The other chapters on Kant's theoretical philosophy follow the main divisions of the Critique of Pure Reason. Emily Carson contributes the chapter on sensibility, beginning with an interesting discussion of Kant's pre-critical view, before providing an overview of the Critique's Transcendental Aesthetic. Dietmar Heidemann has the daunting task of providing an overview of the entire Transcendental Analytic; his knack for finding simple examples helps to ease the journey. Yet the non-specialist reader might have been better served by a more selective treatment. There is a lot to be said, for example, about what exactly a "transcendental deduction" is supposed to be, and why Kant takes the Deduction of the Categories to be the indispensable fulcrum on which the weight of the Critique rests. As it stands, Heidemann's remark that the Deduction is an "enormous philosophical achievement" (58) is underwhelming, because not enough is said about the nature of the beast.

Michelle Grier provides an excellent discussion of the general aims, scope, and structure of the Transcendental Dialectic, followed by a closer look at the Antinomies of Pure Reason. There are many good reasons for focusing on the Antinomies, rather than the other chapters of the Dialectic, and my only complaint is that Grier should have explained this to the reader. After all, the antinomies and David Hume jointly aroused Kant from his "dogmatic slumber".[5] Hence the Antinomies chapter of the Critique is essential for understanding the impetus, and guiding ideas, of the work as a whole. Explaining this might have been illuminating for the non-specialist reader.

The second part of the book focuses on various topics in Kant's practical philosophy. It opens with Paul Guyer's excellent discussion of freedom and the will. Guyer deftly steers between the Scylla of misleading oversimplification and the Charybdis of technical detail. His account revolves around showing that, for Kant, "morality consists in freeing ourselves from the domination of inclination" (88). This thesis provides a guide to the coherence of Kant's ethics from his pre-critical work, through the critical period, and on to the late Religion within the Bounds of Mere Reason and Metaphysics of Morals. Along the way, Guyer provides an elegant and insightful account of how the three main formulations of the categorical imperative relate to one another.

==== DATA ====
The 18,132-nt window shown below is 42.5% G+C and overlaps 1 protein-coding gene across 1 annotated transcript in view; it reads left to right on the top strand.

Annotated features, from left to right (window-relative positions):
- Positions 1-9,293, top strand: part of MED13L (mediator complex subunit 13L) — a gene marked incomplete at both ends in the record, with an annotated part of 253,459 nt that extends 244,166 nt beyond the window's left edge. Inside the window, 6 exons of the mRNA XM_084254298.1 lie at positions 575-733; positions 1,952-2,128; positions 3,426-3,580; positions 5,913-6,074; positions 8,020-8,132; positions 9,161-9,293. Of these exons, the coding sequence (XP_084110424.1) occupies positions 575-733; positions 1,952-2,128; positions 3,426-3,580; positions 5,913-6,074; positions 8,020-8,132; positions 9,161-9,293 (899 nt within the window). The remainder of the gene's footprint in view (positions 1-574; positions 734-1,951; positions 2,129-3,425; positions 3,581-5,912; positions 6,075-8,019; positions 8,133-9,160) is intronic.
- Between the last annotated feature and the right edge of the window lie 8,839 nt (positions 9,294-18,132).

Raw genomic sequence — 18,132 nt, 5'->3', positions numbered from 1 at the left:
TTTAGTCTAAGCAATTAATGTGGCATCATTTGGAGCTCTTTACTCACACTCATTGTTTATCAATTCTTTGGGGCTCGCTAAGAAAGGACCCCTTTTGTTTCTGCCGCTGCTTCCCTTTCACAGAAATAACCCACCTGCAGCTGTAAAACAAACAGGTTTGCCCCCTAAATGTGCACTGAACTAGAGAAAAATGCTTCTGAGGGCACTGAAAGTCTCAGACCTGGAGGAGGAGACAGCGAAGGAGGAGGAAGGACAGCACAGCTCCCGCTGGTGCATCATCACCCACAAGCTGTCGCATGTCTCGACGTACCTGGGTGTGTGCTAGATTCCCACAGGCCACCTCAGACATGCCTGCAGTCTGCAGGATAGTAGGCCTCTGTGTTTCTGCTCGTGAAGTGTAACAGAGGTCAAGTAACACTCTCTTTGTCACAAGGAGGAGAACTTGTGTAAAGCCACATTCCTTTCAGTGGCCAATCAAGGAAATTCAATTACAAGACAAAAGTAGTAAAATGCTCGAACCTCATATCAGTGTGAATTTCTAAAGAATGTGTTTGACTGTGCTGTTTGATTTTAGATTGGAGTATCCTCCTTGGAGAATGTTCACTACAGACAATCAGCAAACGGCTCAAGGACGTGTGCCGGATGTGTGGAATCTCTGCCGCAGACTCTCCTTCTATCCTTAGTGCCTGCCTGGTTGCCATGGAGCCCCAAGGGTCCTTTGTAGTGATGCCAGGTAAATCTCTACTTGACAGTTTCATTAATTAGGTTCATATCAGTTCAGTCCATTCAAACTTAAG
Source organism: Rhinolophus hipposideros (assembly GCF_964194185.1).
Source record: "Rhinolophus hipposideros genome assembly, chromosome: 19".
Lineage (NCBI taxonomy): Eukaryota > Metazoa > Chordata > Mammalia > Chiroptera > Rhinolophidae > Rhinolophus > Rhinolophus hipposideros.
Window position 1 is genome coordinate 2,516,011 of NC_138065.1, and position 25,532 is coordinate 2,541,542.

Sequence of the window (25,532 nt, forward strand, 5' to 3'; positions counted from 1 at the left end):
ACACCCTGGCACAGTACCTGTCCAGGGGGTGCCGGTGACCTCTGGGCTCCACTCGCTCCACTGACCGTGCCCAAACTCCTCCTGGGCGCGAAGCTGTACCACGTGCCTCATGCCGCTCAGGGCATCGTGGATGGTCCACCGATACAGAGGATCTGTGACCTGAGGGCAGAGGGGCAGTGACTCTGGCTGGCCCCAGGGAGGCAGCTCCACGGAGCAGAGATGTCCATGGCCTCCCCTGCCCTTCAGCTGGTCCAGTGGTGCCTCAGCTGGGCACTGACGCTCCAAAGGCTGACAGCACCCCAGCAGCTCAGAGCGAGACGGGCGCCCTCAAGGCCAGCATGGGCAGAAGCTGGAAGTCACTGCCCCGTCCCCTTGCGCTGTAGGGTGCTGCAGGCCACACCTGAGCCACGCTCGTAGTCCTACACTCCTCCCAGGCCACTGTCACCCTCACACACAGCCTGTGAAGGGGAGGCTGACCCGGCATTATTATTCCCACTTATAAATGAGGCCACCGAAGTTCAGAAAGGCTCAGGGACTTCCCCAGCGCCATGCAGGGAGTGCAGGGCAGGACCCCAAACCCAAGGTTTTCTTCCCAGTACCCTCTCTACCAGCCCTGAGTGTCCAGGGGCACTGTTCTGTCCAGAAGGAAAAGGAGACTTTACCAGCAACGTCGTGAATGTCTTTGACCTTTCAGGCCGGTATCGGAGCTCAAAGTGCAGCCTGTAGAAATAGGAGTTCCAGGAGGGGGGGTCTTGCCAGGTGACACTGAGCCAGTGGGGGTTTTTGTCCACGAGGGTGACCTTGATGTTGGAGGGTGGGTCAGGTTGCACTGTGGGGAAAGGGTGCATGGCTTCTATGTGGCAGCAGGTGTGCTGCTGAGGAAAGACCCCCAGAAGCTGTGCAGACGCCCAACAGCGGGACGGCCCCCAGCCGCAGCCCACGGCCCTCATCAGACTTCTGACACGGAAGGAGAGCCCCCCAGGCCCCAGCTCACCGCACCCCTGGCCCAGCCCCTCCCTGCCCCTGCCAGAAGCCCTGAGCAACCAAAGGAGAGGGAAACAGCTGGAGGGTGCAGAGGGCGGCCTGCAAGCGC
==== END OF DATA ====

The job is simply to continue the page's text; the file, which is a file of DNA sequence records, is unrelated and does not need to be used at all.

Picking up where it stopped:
Kenneth Westphal follows with an account of the categorical imperative from another angle, now taking up Kant's procedure for universalizing maxims in order to determine our moral duties. Westphal's account of this ought to have been clearer: it was particularly difficult to track his suggestions about how the procedure needs to be modified in order to avoid yielding trivial pseudo-duties.[6] Georg Mohr and Ulli Rühl follow with a discussion of the place of Kant's notion of right in his broader moral philosophy.

Katrin Flikschuh's chapter, on Kant's political philosophy, is another highlight of the book: aside from providing an accessible account of the coherence of Kant's political philosophy across the Metaphysics of Morals and the popular "On Perpetual Peace", it also contains a fascinating reading of how Kant "schematizes" his initial argument about rights relations through its application to empirical space (i.e., the spatial limits determined by the curvature of the earth).

The third section of the book initially follows the structure of the Critique of Judgment: Kirk Pillow discusses the judgment of taste (more or less passing over the aesthetic judgment of the sublime), and John Zammito takes up teleological judgment. Pillow does a good job of keeping the non-specialist reader in view, particularly through his sensible discussion of the notion of an "interest", and hence in turn the "disinterested" nature of our enjoyment of beauty. He also points out some of the ways in which twentieth-century art criticism drew upon Kant's aesthetics to develop a formalist theory of painting. But neither Pillow nor Zammito are sufficiently clear about the crucial notion of reflection. Pillow suggests that what makes the judgment of taste "reflective" is that it involves feeling (155-6) -- when this in fact only explains what makes the judgment aesthetic. Zammito, on the other hand, implies that "reflective" can be glossed as "regulative" (171). Perhaps some attention to the unpublished "First Introduction" to the Critique of Judgment might have helped, since there the judgment of taste is glossed as the "aesthetic judgment of reflection" (e.g., at 20:224). With this in mind it is possible to distinguish between the aesthetic character of the judgment of taste -- i.e., that beauty is appreciated through feeling -- from its reflective character -- i.e., that it is a mode of judgment which renders thematic the mind's awareness of itself. Stephen Houlgate provides a surprising final chapter, which examines how the idea of the purposiveness of nature further informs Kant's philosophy of history.